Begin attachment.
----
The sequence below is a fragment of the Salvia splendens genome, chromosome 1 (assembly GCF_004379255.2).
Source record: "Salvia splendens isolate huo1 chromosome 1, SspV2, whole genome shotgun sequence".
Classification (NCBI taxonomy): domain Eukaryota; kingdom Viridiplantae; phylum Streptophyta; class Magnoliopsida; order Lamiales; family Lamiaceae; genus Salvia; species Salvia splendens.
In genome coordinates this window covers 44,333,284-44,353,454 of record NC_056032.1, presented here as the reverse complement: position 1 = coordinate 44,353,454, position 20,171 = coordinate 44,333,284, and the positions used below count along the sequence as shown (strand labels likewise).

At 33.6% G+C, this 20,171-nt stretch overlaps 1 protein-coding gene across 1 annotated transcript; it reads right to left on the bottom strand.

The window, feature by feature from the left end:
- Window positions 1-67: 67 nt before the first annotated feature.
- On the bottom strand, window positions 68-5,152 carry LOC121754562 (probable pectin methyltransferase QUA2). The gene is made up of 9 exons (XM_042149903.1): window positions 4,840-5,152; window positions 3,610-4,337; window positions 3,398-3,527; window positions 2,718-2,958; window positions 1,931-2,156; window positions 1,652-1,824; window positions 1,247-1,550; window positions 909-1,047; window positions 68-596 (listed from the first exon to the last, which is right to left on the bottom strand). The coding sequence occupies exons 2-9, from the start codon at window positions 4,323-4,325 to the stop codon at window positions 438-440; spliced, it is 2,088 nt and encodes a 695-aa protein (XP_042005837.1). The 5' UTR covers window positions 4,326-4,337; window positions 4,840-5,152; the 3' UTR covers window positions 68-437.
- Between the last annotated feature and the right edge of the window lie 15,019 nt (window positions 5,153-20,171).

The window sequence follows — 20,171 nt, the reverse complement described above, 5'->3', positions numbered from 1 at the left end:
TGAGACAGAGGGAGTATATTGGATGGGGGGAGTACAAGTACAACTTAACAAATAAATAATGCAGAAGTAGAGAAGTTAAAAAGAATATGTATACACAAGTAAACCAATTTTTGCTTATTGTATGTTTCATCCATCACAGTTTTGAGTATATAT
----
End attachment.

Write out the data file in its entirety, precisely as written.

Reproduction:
The sequence below is a fragment of the Salvia splendens genome, chromosome 1 (assembly GCF_004379255.2).
Source record: "Salvia splendens isolate huo1 chromosome 1, SspV2, whole genome shotgun sequence".
Classification (NCBI taxonomy): domain Eukaryota; kingdom Viridiplantae; phylum Streptophyta; class Magnoliopsida; order Lamiales; family Lamiaceae; genus Salvia; species Salvia splendens.
In genome coordinates this window covers 44,333,284-44,353,454 of record NC_056032.1, presented here as the reverse complement: position 1 = coordinate 44,353,454, position 20,171 = coordinate 44,333,284, and the positions used below count along the sequence as shown (strand labels likewise).

At 33.6% G+C, this 20,171-nt stretch overlaps 1 protein-coding gene across 1 annotated transcript; it reads right to left on the bottom strand.

The window, feature by feature from the left end:
- Window positions 1-67: 67 nt before the first annotated feature.
- On the bottom strand, window positions 68-5,152 carry LOC121754562 (probable pectin methyltransferase QUA2). The gene is made up of 9 exons (XM_042149903.1): window positions 4,840-5,152; window positions 3,610-4,337; window positions 3,398-3,527; window positions 2,718-2,958; window positions 1,931-2,156; window positions 1,652-1,824; window positions 1,247-1,550; window positions 909-1,047; window positions 68-596 (listed from the first exon to the last, which is right to left on the bottom strand). The coding sequence occupies exons 2-9, from the start codon at window positions 4,323-4,325 to the stop codon at window positions 438-440; spliced, it is 2,088 nt and encodes a 695-aa protein (XP_042005837.1). The 5' UTR covers window positions 4,326-4,337; window positions 4,840-5,152; the 3' UTR covers window positions 68-437.
- Between the last annotated feature and the right edge of the window lie 15,019 nt (window positions 5,153-20,171).

The window sequence follows — 20,171 nt, the reverse complement described above, 5'->3', positions numbered from 1 at the left end:
TGAGACAGAGGGAGTATATTGGATGGGGGGAGTACAAGTACAACTTAACAAATAAATAATGCAGAAGTAGAGAAGTTAAAAAGAATATGTATACACAAGTAAACCAATTTTTGCTTATTGTATGTTTCATCCATCACAGTTTTGAGTATATAT